So long and thanks for all the fish, Twitter.

//giphy.com/embed/12XMGIWtrHBl5e

“Say hello to a brand new Twitter. The company is planning to introduce an algorithmic timeline as soon as next week, BuzzFeed News has learned. The timeline will reorder tweets based on what Twitter’s algorithm thinks people most want to see, a departure from the current feed’s reverse chronological order.”

Source: Twitter To Introduce Algorithmic Timeline As Soon As Next Week – BuzzFeed News

Welp, there goes Twitter.

Sigh.

Ugh.

Damn.

Evidently, there’s talk of an opt-out, but we’ll see.

Internet’s Action and Reaction Loop

NewImage

I’m archiving this snippet and article to revisit in 2020… I wonder if we’ll look back on 2015 as a “tipping point” of the internet as we knew it?

The Declaration of Independence of Cyberspace by John Perry Barlow in 1996 does seem like a long ago dream.

Perhaps immediacy is not a democratizing state of being for modern humans? Literalism is the enemy of imagination, after all.

The Internet’s Loop of Action and Reaction Is Worsening – The New York Times: “Hear me out. If you’ve logged on to Twitter and Facebook in the waning weeks of 2015, you’ve surely noticed that the Internet now seems to be on constant boil. Your social feed has always been loud, shrill, reflexive and ugly, but this year everything has been turned up to 11. The Islamic State’s use of the Internet is perhaps only the most dangerous manifestation of what, this year, became an inescapable fact of online life: The extremists of all stripes are ascendant, and just about everywhere you look, much of the Internet is terrible.”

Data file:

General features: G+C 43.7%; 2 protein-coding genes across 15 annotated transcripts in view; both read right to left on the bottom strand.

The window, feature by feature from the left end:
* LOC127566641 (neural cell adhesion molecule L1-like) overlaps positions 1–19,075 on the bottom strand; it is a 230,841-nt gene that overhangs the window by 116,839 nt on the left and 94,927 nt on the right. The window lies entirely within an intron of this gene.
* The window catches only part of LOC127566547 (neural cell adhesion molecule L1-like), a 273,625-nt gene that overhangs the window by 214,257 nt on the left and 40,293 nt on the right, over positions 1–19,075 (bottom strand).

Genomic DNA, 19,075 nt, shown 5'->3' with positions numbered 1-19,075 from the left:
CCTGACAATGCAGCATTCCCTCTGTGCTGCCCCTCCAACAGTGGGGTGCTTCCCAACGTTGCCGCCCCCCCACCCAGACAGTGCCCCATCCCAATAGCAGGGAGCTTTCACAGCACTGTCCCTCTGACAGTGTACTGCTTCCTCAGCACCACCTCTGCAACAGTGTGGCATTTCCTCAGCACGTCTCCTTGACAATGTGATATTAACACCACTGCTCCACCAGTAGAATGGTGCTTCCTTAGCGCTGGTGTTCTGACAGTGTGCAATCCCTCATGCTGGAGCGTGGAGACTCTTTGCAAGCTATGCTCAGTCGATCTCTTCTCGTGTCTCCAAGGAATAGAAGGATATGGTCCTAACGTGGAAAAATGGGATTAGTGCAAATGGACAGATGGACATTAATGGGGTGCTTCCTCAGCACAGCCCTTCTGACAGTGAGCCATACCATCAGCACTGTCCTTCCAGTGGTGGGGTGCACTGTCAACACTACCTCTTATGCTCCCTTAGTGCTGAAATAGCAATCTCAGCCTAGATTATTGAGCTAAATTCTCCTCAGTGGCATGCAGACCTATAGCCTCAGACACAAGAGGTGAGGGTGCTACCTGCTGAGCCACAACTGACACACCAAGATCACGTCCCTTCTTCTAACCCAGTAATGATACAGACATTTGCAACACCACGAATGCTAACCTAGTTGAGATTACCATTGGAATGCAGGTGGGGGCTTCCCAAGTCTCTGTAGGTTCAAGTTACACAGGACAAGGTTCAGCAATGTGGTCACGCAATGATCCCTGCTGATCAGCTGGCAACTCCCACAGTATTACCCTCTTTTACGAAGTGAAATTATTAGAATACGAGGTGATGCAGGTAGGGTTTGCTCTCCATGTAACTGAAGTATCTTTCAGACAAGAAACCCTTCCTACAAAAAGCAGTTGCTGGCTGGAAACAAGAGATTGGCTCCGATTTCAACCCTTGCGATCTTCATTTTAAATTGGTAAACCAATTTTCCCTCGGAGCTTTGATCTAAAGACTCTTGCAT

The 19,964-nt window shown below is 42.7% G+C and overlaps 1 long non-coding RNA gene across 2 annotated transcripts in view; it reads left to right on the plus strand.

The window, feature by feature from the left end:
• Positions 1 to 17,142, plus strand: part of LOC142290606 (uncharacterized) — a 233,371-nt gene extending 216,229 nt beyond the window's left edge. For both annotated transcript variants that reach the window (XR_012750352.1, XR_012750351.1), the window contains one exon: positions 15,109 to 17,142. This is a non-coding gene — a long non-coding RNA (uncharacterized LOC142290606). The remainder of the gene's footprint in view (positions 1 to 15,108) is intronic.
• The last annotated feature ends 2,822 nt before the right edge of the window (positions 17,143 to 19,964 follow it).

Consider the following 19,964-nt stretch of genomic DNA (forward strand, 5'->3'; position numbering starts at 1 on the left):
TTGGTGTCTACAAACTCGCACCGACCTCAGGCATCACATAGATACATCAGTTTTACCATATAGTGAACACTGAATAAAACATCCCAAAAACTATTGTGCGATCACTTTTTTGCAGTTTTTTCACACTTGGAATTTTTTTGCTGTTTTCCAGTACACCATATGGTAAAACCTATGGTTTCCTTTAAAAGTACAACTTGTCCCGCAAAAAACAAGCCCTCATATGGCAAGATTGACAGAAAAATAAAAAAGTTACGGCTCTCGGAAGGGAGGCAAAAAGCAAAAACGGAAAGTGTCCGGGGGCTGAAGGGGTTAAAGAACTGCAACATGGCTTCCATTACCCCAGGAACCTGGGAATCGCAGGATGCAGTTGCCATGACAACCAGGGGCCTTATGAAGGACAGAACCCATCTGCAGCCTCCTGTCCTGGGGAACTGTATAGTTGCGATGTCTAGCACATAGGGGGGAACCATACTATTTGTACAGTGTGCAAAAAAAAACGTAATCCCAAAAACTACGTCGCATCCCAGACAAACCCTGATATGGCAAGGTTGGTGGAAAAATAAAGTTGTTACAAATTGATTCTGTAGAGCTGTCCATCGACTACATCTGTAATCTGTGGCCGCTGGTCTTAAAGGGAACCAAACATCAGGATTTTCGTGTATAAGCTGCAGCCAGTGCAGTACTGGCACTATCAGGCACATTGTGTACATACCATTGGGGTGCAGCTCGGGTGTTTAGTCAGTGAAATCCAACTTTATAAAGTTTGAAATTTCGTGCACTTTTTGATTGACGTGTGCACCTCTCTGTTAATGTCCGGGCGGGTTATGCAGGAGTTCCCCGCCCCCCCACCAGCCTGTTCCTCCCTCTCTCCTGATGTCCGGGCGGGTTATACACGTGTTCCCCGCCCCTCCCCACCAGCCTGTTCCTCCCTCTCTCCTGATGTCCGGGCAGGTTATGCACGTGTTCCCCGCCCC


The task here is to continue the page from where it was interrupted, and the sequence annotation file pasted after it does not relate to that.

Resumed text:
Twitter’s Target

I started using Twitter in mid 2006, so I’m a little biased… but I still have many expectations and hopes for the platform that I don’t for Facebook, Instagram etc.

Twitter stands(or, it could if it were to become developer friendly again) at the fulcrum point between traditional social networks and the future of online social interaction (messaging platforms) with its following, rather than friending, structure and the ability to send direct messages baked into the architecture.

Now it’s Dorsey’s responsibility to perform a Steve Jobs-esque “second act” in which he returns to the company and rights the ship and steer it away from being perceived or imagined as an “enticing takeover target” …

“The microblogging site’s co-founder and chairman, Jack Dorsey, will replace him temporarily. Although the number of monthly active users topped 300m in the first quarter, growth has been slowing; revenue of $436m, though up 74% year-on-year, was less than expected. Twitter, a relative minnow in today’s tech sea, as the above interactive shows, looks an enticing takeover target.”

Source: Leaving the nest | The Economist

Now you can donate to a political candidate through a tweet. Why aren’t churches using this?

We’ve teamed up with Square to enable anyone in the US to make a donation directly to a US candidate through a Tweet, starting today. This is the fastest, easiest way to make an online donation, and the most effective way for campaigns to execute tailored digital fundraising, in real time, on the platform where Americans are already talking about the 2016 election and the issues they are passionate about.

Source: Political donations, now through a Tweet | Twitter Blogs

I wonder if this will get any coverage during tomorrow night’s Republican Presidential Debate?